One of the early exhibitions was, apparently, the kings of England on their horses. Wooden models were made by sculptors and dressed in more or less (sometimes decidedly less) appropriate clothes and armour. These are still on display in the White Tower and seem to be in the process of being restored.

There are also scattered signs of the menagerie which used to be a popular attraction, before London Zoo opened up, and you can still see the famous ravens which visitors have been feeding for centuries.

Tips for visitors
There’s a lot to see, and it’s a good day out but it is rather expensive. When we went, it was about £20 per adult. Luckily, if you’re coming in by train you can get 2-for-1 tickets to the Tower of London (the site also lists other similar offers around the UK) which makes it rather more affordable.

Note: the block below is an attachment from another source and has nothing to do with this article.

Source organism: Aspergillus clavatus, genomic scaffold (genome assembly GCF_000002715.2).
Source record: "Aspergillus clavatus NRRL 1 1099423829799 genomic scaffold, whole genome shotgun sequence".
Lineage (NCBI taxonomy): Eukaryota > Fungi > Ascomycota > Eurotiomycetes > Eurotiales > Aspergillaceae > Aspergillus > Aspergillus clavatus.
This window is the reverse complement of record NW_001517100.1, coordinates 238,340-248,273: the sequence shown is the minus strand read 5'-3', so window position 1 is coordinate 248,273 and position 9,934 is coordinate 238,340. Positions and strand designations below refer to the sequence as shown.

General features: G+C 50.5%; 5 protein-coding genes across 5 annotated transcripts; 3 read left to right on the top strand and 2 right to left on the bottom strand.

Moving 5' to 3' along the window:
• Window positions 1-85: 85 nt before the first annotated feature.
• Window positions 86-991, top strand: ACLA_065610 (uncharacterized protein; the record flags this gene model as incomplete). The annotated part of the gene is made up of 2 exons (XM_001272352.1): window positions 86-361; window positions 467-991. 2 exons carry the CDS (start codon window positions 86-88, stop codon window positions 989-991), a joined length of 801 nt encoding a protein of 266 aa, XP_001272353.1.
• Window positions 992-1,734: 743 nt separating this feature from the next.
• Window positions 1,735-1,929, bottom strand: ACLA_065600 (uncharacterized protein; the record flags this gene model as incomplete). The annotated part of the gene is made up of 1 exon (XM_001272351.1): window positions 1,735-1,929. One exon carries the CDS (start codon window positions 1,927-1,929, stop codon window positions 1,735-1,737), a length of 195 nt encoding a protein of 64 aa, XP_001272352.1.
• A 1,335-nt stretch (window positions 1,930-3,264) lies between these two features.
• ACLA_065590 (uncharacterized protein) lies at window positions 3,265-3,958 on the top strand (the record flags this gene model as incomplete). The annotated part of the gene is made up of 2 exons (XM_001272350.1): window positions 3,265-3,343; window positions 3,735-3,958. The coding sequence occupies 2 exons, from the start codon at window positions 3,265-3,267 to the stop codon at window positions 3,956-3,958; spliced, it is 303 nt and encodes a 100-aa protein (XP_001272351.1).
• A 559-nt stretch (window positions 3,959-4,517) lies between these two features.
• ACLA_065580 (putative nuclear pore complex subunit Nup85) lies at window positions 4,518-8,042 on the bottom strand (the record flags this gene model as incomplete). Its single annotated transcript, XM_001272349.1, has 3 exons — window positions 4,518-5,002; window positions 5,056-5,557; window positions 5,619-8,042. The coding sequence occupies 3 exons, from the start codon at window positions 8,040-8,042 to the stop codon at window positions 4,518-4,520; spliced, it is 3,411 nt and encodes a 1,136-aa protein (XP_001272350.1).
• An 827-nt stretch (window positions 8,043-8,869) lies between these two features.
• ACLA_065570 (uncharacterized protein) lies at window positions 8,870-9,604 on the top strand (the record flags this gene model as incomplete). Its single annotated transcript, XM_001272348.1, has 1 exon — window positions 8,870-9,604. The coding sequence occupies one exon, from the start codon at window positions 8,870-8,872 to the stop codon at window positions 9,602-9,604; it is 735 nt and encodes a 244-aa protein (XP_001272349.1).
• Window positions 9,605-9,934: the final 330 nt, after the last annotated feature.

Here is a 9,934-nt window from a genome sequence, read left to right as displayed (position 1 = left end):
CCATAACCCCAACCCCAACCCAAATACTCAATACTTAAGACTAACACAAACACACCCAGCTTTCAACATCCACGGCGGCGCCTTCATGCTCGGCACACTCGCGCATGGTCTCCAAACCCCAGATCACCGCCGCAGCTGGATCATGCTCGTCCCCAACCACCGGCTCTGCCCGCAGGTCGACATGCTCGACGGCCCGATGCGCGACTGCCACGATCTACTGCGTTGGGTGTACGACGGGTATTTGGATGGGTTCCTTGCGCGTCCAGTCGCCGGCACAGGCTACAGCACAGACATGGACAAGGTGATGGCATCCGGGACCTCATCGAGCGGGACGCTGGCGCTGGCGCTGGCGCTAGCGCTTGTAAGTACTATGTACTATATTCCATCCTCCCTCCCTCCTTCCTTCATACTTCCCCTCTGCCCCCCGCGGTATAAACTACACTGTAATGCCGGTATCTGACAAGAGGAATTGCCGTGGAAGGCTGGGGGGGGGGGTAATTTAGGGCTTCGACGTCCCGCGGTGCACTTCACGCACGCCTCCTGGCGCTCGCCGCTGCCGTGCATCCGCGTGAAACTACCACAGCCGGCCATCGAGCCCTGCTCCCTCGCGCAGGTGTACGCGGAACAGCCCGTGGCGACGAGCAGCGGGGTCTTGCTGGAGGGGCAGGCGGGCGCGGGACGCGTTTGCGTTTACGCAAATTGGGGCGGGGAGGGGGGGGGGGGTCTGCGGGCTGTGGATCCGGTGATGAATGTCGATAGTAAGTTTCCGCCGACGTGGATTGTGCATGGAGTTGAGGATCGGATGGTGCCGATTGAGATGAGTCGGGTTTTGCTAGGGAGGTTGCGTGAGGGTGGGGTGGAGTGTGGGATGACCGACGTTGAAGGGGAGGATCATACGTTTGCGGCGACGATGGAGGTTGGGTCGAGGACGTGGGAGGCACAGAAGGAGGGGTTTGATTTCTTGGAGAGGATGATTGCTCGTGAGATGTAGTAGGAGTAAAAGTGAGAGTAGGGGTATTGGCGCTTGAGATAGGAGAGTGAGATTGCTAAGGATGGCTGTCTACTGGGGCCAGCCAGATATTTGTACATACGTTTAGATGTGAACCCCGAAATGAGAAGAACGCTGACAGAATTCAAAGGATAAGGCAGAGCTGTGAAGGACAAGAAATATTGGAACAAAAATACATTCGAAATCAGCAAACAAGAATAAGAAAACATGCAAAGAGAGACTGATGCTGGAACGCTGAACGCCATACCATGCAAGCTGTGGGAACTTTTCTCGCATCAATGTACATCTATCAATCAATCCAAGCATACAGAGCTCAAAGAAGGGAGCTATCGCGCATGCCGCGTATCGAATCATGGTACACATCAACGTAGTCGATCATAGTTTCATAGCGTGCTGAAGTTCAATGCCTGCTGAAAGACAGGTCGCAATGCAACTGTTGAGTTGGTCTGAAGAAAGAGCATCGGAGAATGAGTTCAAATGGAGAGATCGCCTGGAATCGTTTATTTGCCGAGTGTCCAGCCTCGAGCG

If you go, I do recommend making a day of it and packing a lunch. The queue for the Crown Jewels is quite long, and continues inside the exhibit – you queue around it, it’s so busy – so that can take an hour or two, depending on crowds. If you want to add in the White Tower, visit the ravens, buy an ice cream, walk the walls, visit the Prisoner’s exhibition, you’ll probably find – as we did – that it’s too much to rush round in an afternoon. All we managed on quite a quiet, wet afternoon was to queue for the Crown Jewels and visit the White Tower. That said, that was enough history for us for one visit.

The Diary of a Nobody by George and Wheedon Grossmith

The Diary of a Nobody by George and Wheedon Grossmith

Another vintage novel, #186 The Diary of a Nobody is available for free through Project Gutenberg. First published in 1888, the book follows the exploits of the diarist, a middle-aged, lower-middle-class clerk called Charles Pooter.

The Diary was intended to be funny, and I found it wryly amusing, but it’s also a fascinating glimpse into the mundane, middle-class lives which form a backdrop to novels like Great Expectations or the Sherlock Holmes books.